“My experience is what I agree to attend to. Only those items which I notice shape my mind—without selective interest, experience is an utter chaos.”-Jenny Odell, “How to do Nothing: Resisting the Attention Economy”
If we are what we repeatedly do, then what are we when many of us cannot really *do* anything while we’re self-isolating?
For now, at least, we are what we pay attention to.
I’ve noticed a big change in what I pay attention to over the past few weeks, and I’m sure you, dear reader, have too.
I’m still paying attention to my business, my health, and learning new things. If anything, I’m paying more attention to those things. But that’s not what I mean.
I mean that I’m paying more attention to anyone that’s being helpful, or anything that’s adding meaning. I think that I’m what Fred Rogers suggested that kids do in a scary situation: looking for the helpers. This isn’t solely because I need help (though I think we all could use a little help now), but because I want to remember who was good when it was easier not to be, who was doing something meaningful when it was hard to do anything at all.
I’m hopeful that a positive outcome of COVID-19 is that we can reevaluate what is essential in our lives. These are the things that enrich us and nourish our health and bring us joy, not things that distract us and focus on “engagement” above all else. If what you’re paying attention to has someone on the back-end trying to come up with new ways to artificially enhance your engagement by eliciting a reaction, it’s probably non-essential.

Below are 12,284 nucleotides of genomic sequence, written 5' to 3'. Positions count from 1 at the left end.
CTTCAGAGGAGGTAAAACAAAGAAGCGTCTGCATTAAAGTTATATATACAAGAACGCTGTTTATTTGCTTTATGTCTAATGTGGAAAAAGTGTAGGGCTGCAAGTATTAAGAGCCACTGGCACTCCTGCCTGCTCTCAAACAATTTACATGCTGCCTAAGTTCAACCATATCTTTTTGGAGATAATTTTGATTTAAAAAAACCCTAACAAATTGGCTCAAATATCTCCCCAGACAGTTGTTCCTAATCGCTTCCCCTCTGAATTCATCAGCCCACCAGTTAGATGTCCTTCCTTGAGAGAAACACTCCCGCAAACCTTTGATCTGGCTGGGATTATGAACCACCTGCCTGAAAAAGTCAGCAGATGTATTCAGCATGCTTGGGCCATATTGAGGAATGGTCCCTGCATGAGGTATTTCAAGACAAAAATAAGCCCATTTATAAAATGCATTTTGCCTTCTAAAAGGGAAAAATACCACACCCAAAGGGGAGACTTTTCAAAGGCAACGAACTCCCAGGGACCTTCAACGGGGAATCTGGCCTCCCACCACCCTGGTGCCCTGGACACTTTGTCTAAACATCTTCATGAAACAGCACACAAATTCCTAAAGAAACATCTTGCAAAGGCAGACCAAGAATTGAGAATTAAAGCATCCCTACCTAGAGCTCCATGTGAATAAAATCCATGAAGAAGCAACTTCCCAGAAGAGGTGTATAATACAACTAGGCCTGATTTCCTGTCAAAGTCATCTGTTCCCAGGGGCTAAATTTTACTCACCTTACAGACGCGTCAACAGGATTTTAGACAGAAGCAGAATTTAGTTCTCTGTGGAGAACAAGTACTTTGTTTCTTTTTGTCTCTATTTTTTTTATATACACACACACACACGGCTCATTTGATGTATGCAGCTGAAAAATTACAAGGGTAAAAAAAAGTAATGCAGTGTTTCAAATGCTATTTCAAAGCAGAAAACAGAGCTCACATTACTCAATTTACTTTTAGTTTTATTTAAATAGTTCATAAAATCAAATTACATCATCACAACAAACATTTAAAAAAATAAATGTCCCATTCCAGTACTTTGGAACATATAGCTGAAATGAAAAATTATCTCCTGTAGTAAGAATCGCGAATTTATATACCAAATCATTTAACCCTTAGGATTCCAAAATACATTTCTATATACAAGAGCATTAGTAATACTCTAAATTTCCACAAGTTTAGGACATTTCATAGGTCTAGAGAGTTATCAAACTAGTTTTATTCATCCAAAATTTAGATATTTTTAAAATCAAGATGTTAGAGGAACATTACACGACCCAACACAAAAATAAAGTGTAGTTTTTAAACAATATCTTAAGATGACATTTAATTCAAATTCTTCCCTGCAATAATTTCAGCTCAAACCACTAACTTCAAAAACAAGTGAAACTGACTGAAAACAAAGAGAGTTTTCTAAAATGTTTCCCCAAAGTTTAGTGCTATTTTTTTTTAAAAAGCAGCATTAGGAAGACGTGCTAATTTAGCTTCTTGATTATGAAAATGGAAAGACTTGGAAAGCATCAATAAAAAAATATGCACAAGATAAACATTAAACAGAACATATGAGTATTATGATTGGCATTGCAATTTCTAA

I’m hopeful that we get outside more, that we read more, that we learn more, that we reach out to people we love more, that we’re kinder to people more, that we assume positive intent more, and that we challenge ourselves more. I’m hopeful that we pay attention to the essentials. I think we will, for the most part.
I’m concerned that this will just lead to renewed efforts to infiltrate and monetize our new objects of attention. Facebook figured out how to monetize friendship. Nothing is safe.
But with any luck, we can limit damage to our current social environment and focus on paying attention to what helped us get through this shitty time. We’ll remember the people that reached out, and see them more. We’ll send a letter instead of a DM. We’ll remember the companies that didn’t lobby against paid sick leave and reward them with our business. We’ll remember our favorite restaurant that somehow didn’t close for good (and maybe support them while they’re not truly open), and we’ll make sure they know they were missed.
And I don’t know who needs to hear this, but: We should also remember what it felt like to shower before 9am.